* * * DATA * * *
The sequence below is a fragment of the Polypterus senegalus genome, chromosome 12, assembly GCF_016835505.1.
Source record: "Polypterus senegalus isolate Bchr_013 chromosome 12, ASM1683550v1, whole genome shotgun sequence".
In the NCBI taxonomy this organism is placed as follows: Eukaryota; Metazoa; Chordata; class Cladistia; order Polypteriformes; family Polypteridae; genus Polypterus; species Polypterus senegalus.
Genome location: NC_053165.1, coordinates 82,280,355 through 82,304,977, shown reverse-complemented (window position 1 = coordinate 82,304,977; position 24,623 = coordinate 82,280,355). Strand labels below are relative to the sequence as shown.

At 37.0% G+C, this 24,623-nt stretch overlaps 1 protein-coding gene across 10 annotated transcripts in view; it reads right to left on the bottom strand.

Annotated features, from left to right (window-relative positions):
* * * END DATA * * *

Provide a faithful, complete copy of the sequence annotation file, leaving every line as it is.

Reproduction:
The sequence below is a fragment of the Polypterus senegalus genome, chromosome 12, assembly GCF_016835505.1.
Source record: "Polypterus senegalus isolate Bchr_013 chromosome 12, ASM1683550v1, whole genome shotgun sequence".
In the NCBI taxonomy this organism is placed as follows: Eukaryota; Metazoa; Chordata; class Cladistia; order Polypteriformes; family Polypteridae; genus Polypterus; species Polypterus senegalus.
Genome location: NC_053165.1, coordinates 82,280,355 through 82,304,977, shown reverse-complemented (window position 1 = coordinate 82,304,977; position 24,623 = coordinate 82,280,355). Strand labels below are relative to the sequence as shown.

At 37.0% G+C, this 24,623-nt stretch overlaps 1 protein-coding gene across 10 annotated transcripts in view; it reads right to left on the bottom strand.

Annotated features, from left to right (window-relative positions):